Durable goods orders fell but capital goods orders rose in June, a pair of mixed signals that had markets basically uncertain with a negative trend. Futures on the Dow Jones Industrial Average index slipped 26 points to 10,468, while S&P 500 futures contracts lost 3.7 points to 1,105.2 and those on the Nasdaq 100 lost 3.5 points 1,883 just after 10:15 a.m. EST.
Analysts had projected that orders for durable goods – those meant to last three or more years, like dishwashers and televisions – would increase 1 percent in June. Instead, they fell 1 percent. That decline shows a widespread nervousness among consumers, who aren’t yet confident enough to commit their capital to expensive purchases.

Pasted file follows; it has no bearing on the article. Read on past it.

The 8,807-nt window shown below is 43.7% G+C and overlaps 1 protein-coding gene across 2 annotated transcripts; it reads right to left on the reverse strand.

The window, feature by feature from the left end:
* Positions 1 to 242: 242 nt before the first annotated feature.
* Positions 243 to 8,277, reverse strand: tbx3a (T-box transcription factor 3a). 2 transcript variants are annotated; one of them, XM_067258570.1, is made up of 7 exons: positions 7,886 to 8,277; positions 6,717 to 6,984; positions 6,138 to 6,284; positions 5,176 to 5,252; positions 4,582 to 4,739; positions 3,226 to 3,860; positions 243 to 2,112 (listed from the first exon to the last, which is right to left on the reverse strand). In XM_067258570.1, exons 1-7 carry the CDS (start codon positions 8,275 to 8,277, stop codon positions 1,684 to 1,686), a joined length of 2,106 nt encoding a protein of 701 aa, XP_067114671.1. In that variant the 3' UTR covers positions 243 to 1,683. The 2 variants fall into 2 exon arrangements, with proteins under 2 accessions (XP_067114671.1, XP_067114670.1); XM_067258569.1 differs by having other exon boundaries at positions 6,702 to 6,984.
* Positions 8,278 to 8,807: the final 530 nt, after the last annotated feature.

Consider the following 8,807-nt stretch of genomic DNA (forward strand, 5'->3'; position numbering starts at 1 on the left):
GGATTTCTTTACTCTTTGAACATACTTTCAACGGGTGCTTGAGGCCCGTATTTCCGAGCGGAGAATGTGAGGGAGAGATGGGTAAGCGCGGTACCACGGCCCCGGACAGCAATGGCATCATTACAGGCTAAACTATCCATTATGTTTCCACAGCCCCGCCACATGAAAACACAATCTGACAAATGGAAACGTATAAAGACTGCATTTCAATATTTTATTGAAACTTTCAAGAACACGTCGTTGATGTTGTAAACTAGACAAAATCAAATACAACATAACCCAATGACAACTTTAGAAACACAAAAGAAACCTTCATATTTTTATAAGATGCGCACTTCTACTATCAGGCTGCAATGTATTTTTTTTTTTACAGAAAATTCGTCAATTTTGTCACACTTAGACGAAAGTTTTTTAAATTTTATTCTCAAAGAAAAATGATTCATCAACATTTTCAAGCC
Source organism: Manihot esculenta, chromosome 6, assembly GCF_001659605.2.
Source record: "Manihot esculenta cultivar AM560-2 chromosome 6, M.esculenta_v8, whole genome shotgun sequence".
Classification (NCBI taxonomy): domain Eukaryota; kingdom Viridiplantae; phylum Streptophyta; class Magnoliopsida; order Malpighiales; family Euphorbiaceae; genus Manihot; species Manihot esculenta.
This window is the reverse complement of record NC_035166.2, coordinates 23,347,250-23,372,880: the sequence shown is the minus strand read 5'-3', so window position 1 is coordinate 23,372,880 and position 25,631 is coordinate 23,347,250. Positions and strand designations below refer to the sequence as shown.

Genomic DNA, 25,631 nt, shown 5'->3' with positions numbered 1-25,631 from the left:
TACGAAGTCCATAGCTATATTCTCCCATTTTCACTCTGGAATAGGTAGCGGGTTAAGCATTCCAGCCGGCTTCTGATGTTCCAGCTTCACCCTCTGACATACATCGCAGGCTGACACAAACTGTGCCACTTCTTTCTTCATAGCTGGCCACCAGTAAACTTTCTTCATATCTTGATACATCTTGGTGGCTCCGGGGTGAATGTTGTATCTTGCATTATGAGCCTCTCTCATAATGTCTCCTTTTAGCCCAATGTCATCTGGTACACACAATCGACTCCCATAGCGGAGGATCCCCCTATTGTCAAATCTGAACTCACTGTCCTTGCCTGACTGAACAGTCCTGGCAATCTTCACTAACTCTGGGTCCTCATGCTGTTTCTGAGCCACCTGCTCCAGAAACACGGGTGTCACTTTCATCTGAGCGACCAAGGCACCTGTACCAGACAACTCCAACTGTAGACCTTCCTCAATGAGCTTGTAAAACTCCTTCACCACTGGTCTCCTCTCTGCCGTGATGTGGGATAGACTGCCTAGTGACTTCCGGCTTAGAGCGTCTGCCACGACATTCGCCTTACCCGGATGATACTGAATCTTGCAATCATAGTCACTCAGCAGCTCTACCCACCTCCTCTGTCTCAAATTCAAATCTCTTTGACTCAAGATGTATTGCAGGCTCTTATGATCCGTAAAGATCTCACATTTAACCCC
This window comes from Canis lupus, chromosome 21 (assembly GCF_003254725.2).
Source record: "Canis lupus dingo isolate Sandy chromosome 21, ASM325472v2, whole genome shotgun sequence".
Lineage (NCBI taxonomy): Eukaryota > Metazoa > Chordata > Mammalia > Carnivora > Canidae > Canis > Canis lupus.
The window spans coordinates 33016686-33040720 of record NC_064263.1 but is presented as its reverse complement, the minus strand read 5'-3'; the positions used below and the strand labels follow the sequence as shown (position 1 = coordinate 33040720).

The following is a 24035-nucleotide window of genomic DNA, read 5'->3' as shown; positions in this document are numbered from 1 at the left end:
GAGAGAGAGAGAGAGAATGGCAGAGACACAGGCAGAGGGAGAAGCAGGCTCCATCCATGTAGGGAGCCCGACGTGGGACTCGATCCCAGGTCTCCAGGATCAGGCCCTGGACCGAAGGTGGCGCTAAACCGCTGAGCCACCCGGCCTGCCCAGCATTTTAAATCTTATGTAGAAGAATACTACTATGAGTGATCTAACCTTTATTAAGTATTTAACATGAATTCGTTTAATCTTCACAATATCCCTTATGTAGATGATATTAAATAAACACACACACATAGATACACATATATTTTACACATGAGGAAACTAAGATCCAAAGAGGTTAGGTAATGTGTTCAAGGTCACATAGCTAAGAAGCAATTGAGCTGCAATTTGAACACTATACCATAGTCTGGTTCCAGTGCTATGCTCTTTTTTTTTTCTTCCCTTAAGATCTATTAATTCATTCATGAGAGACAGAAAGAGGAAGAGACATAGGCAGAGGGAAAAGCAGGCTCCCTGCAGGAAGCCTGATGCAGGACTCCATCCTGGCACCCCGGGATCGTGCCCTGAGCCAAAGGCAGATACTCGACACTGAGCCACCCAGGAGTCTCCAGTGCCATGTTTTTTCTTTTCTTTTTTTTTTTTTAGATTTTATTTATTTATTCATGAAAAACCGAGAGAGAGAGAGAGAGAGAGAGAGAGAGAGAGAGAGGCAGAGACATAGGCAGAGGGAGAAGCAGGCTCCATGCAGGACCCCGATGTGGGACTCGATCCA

Some may be turning their cash towards paying down debt, while others may be trying to remain mobile as they look for work.
On the bright side, orders for non-military capital goods – excluding aircraft – rose in June, an indication of more investment by businesses small and large.
“Businesses are, in general, still investing,” Russell Price of Ameriprise Financial in Detroit told Bloomberg News. “If they want to compete, they have to invest. The recovery is continuing.”
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